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Sabah's land laws need to be updated, harmonised
Published on: Sunday, February 05, 2012

Sabah Lands and Surveys Department Director Datuk Osman Jamal called for a transformation of the State's land laws.

He said the Sabah Land Ordinance 1930 has been in existence for more than 80 years albeit with some amendments since the formation of Malaysia in 1963 and needs to be improved, updated and harmonised with other legislation over land matters.

The latest was the issuance of Communal Titles which Osman touted at length as proof of the Sabah State Government's concern for Sabahan natives.

He said Chief Minister Datuk Seri Musa Aman would announce in due course land to be alienated for needful graduates for entrepreneurial undertakings.

He cited how the Government accord preferential consideration to natives as no premium needs to be paid for land alienation to natives in perpetuity.

"The Government gives free land survey and collects annual land rent of only 50 sen per acre. The Government could collect more revenue (only RM600,000 quit rent was collected from NT lands when compared to the department's total revenue of RM300 million last year) from native lands (comprising 56 per cent of all lands) but it did not as a responsible Government (to the natives)," said Osman.

The Federal Government under the Bumiputra Lab has provided RM25m for land surveys and other services for natives under the Communal Title exercise and the once value added-lands are developed in future, they would benefit the natives and their descendants.

There are many native land disputes before the courts to be adjudicated which Osman said he could not comment on for the benefit of enquirers until the judiciary has ruled in finality.

The civil courts are bogged down with land dispute matters with insufficient number of judges to expedite the outcome as well as decided cases. At one instance, Osman said, "Saya pening baca keputusan mahkamah (I get a headache reading court decisions)."

He stressed that all court verdicts are respected by his department.

"If we are in the wrong, we would admit it."

Osman was also queried on native land matters under the jurisdiction of the Forestry Department whose Director was not a speaker at symposium, recently.

"I am not the Director of the Forestry Department," Osman replied.

Land is not an infinite natural resource available for all.

Osman explained at length that while land applications piled up, his department could only process a limited volume (12,000 average annual output) as the flow chart of the process involved many other authorities.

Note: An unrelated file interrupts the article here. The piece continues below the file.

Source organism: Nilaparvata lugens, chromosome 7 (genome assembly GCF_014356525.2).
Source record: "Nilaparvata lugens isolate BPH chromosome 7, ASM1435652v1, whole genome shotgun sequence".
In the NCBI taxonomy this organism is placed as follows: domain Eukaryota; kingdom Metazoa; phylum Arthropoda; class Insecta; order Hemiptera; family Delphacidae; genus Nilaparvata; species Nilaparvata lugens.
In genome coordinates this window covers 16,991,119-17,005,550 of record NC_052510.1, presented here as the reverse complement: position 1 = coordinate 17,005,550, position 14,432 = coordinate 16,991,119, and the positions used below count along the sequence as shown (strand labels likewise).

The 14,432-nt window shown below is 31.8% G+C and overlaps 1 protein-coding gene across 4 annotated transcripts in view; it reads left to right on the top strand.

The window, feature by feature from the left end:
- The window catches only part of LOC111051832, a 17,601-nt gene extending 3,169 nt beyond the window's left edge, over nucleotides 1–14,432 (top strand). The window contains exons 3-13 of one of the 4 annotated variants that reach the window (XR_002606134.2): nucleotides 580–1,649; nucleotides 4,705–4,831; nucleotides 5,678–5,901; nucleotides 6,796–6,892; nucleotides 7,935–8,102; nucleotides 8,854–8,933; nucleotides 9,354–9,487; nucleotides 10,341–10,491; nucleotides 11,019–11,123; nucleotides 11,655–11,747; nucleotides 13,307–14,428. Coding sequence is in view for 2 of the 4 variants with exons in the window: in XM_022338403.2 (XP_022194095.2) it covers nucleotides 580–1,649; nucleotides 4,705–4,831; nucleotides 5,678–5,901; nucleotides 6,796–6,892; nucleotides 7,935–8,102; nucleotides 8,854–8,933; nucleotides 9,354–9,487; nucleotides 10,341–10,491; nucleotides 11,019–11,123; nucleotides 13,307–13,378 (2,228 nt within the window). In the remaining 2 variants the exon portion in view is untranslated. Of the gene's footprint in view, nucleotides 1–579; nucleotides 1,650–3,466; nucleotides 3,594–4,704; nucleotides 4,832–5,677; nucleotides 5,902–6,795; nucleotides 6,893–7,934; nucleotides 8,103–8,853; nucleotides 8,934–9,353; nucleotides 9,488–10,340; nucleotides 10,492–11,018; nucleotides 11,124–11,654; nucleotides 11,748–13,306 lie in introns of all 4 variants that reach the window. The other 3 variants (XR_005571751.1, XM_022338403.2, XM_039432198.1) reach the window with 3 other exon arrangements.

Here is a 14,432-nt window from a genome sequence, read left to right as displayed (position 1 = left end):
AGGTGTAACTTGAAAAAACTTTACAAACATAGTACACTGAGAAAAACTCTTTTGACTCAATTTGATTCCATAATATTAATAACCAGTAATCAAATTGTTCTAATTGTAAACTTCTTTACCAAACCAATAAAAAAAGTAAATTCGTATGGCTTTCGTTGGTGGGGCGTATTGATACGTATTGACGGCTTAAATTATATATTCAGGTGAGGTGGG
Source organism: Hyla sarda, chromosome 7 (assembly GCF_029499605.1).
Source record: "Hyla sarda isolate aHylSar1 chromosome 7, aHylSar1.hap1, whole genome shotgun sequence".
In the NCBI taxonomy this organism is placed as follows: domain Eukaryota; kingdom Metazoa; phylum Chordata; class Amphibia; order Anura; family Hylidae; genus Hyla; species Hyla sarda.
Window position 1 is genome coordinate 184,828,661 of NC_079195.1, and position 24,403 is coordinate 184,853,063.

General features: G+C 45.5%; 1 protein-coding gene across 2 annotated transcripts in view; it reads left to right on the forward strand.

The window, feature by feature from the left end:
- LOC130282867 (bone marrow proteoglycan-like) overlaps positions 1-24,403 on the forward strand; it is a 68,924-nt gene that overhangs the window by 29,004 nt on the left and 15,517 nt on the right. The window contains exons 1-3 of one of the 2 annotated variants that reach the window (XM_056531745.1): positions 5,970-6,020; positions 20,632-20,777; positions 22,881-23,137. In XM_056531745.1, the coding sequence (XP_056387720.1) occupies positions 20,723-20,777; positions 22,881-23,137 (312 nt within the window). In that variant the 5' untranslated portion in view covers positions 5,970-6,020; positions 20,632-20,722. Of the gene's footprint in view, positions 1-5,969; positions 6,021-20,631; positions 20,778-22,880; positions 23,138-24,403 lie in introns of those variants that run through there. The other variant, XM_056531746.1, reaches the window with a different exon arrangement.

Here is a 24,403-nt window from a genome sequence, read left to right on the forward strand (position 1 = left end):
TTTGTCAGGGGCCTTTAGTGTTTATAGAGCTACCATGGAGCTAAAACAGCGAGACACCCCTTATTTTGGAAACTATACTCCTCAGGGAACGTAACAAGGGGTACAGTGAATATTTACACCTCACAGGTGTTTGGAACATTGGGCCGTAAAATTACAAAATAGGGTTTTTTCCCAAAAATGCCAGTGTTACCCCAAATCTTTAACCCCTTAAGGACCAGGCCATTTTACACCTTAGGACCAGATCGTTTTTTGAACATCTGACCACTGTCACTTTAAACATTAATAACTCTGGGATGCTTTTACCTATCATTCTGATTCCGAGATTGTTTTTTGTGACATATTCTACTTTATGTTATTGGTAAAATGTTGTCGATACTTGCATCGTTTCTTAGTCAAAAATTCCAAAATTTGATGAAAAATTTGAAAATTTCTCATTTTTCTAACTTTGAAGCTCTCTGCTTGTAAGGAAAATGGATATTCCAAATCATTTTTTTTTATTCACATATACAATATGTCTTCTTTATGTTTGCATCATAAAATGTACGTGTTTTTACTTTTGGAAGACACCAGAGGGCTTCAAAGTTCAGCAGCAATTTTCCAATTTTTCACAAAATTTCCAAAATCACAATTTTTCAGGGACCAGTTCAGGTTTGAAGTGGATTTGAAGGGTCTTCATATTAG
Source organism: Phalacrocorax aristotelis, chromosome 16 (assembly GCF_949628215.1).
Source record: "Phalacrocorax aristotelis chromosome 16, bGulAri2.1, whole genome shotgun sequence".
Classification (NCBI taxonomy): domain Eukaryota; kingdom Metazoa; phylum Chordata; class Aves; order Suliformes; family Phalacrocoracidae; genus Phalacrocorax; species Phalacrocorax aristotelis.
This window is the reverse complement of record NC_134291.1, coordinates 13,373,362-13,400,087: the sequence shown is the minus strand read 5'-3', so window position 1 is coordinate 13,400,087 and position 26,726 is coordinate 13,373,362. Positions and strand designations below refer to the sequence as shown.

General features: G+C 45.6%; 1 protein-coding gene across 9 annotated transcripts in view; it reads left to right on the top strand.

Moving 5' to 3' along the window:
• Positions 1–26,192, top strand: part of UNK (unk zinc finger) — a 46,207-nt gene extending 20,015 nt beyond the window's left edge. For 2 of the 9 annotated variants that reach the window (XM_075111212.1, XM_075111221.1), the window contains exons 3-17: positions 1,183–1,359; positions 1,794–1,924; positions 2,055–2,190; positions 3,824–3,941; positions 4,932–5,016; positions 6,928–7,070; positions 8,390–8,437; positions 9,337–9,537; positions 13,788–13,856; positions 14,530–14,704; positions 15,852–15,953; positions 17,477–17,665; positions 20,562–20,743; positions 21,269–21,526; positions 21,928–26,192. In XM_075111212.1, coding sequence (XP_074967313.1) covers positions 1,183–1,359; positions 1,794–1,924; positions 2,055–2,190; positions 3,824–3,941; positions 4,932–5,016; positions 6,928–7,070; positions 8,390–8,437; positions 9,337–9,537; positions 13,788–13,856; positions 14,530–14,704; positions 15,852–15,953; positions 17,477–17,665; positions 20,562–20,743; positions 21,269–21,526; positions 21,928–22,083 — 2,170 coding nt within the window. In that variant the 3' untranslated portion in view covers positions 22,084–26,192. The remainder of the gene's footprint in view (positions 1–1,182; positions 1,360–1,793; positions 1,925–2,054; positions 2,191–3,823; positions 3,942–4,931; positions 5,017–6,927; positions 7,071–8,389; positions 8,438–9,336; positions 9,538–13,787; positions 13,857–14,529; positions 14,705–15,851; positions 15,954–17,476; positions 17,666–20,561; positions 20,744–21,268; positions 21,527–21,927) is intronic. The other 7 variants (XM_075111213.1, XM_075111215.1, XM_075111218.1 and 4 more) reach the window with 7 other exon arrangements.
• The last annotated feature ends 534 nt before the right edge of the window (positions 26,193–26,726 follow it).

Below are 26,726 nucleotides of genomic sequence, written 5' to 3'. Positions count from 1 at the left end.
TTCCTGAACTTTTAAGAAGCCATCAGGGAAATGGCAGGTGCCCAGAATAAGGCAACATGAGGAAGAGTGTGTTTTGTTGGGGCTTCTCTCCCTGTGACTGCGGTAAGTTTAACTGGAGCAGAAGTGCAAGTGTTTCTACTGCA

"Under the Sabah Land Ordinance, we practice an open system of land alienation," said Osman.

In some cases, there were agreements signed to sell off the lands applied for even when land applications were yet to be approved.

Only about 50 per cent of native lands alienated are developed for agriculture.

He said it was an exception rather than the norm if there was an officer or surveyor who forgot (pegawai lupa) his duty on the ground in giving his report on the actual condition.

He said even staff or civil servants from the same village complained on the delay or why they were not considered (in land applications) when the permission of the State Secretary has to be sought for such cases to override policy against it.

He said he would send his Native Unit mobile office to visit the ground to advise natives on important land matters and they would not be as naughty as another mobile service, apparently referring to the mobile courts that was in the news lately about clerks forging the signatures of magistrates on late birth registrations.

Osman regretted that for example interference with land administration process by elected representative of an area might cause delay as some would object to land applicants for being "Ini bukan orang saya" (of the same village or area) or worst, "Ini bukan penyokong saya."

He said what is important to his department's staff is to sincerely help the people when land is available for the right purpose.

If not, little can be done to satisfy all the land applicants.

Communal title is an option for natives to own land like the 26,000 hectares degazetted from forest reserves to benefit 6,000 natives.

When the descendents of natives are more educated and selves-reliant in the future, communal titles can be subdivided among them.

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